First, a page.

Manchester United travel to the capital on Saturday for their Premier League fixture with Tottenham Hotspur. United sit seventh in the table and a point below Spurs in sixth. United are eight points off leaders Chelsea after nine games.
United are still reeling from last weekend’s 5-0 thumping by Liverpool at Old Trafford, while Tottenham’s defeat to West Ham in the league has been eased somewhat with victory against Burnley in midweek and a quarter-final place in the EFL Cup. Ole Gunnar Solskjær, despite the hiding off a good team being in the post for a while, was bullish in his Friday lunchtime press conference.
Re Sir Alex Ferguson’s visit to Carrington yesterday. He was being fitted for a new club suit, as were other club officials. This had been planned for some time. Ferguson never saw Ole Gunnar Solskjaer or any players during his time there.— Simon Stone (@sistoney67) October 27, 2021
Solskjær also confirmed that he had spoken to Sir Alex Ferguson briefly, with Cristiano Ronaldo, despite some weird and rather precious briefings to the contrary earlier this week dismissing reports Ferguson was at United’s Carrington training ground in a show of support for Solskjær.
Ferguson is not a decision-maker at United by role or title but is a club director and ambassador. Ferguson’s opinion, however, still carries plenty of clout and is still offering his say on managerial appointments. Solskjær will be happy that he has Ferguson’s backing and it may help the Norwegian internally, but from the outside peering in it is not a good look for United who seem hellbent on repeating succession failures from the past. Ferguson may not keep an office down the corridor from the manager like Sir Matt Busby but doesn’t need one to keep meddling.
Solskjær’s position is now untenable. Perhaps victory in the Europa League final in May would have provided a better platform to start the new season strongly but, in hindsight, the writing was probably on the wall after David de Gea’s missed penalty. Sometimes you need that bit of luck to harness belief and momentum. Had United also bought a requisite destroyer in midfield instead of Ronaldo, maybe we would be seeing a more competent team than the shambling wreck of superstars this season. More realistically, United could buy any player or even appoint any manager and still eventually stink the place out.
David Moyes says #mufc must improve in a number of areas, including passing, creating chances and defending.— Manchester United (@ManUtd) December 9, 2013
The club have much bigger problems than the manager and are no further on from when Ferguson retired nearly a decade ago. History will be kind to Solskjær – providing United put him out of his misery sooner rather than later – who rebuilt a team from the embers left by José Mourinho. But until United stop lurching from one ill-thought-out appointment and disaster to another there will be no quick fix from players or managers. United’s hierarchy are a collection of chancers and charlatans who are surprised at having to make a change from a punt in Solskjær and their ideal candidate, Mauricio Pochettino, is now employed having been available for the entirety of last year.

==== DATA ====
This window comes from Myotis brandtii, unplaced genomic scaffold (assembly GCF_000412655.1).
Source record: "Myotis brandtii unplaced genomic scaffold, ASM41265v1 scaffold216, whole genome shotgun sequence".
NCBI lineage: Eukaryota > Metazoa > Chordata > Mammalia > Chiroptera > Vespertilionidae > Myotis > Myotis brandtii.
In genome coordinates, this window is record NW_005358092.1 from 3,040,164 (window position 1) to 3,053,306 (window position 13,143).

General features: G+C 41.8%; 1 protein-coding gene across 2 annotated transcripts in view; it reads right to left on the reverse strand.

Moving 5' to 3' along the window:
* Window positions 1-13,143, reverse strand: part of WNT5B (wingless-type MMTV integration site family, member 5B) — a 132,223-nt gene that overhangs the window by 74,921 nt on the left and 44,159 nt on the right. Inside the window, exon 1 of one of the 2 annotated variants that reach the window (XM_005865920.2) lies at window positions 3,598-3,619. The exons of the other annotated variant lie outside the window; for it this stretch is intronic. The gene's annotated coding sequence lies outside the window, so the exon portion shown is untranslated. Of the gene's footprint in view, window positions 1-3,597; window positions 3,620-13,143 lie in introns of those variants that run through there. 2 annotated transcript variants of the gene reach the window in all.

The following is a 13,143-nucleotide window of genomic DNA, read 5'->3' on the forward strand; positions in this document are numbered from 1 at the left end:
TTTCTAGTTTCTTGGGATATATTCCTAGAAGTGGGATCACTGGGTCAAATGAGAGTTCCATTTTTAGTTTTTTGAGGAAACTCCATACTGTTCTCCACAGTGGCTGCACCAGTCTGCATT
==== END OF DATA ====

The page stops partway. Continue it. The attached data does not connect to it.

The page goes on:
For now, United remain attractive and the spoils for success, along with the pay, will still be tempting to many managers who are free or not. Those with more sense will avoid United. As with most organisations, it is usually top-down and United’s only identity at the moment is self-serving briefing and leaking – an environment fostered by the board of directors. The complacency in retaining a compliant and well-liked Solskjær, needing the international break at least to hatch a plan on who might fancy replacing him in the hot seat, again shows the criminal lack of strategy from the club. United play on the pitch how they’re run off it and no amount of nostalgia can distract from that.
United’s players are far from blameless. Liverpool rocked up to Old Trafford and won 5-0 in second gear without any of their players needing a booking. The quality throughout the squad needs to match the effort of opponents at the very least, and United have been far too polite far too often in recent years. The players cannot now sulk, but do require direction and have asked the question. Were the board to say privately or, better yet, publicly ‘we are trusting Solskjær until the end of the season and will only review his position then’ there might be an uptick in performances from enough of the squad. Instead, we have a deathly silence that will get deafening the longer it goes on until the inevitable poor results proceed the inevitable sacking.
And Solskjær should wait for the sack, too. Some have suggested Solskjær should resign to protect his own legacy which, frankly, is more ‘United DNA’ nonsense. No one walks away from that kind of money. The Glazers can and should, at the very least, pay him off and Solskjær should have the self-respect to dig in no matter how far the owners push him. Besides, Solskjær carries an air of someone who still thinks he can and wants to figure it out. Solskjær is unlikely to call the owners out at any stage with a future club ambassador role in the offing.
United’s manager, in the meantime, has the opportunity to have a swipe at his squad and make statement changes against a similarly under-fire Tottenham side. Before a crucial Champions League match on Tuesday away to Atalanta and the prospect of another humbling at home to Manchester City next weekend. In Solskjær’s own words, we’ll make this short and sweet. Here are five things we want from Tottenham Hotspur vs. Manchester United.
For Harry Maguire.
For Luke Shaw.
Donny van de Beek
May as well in midfield with Paul Pogba handily suspended for the next three games.
For Mason Greenwood.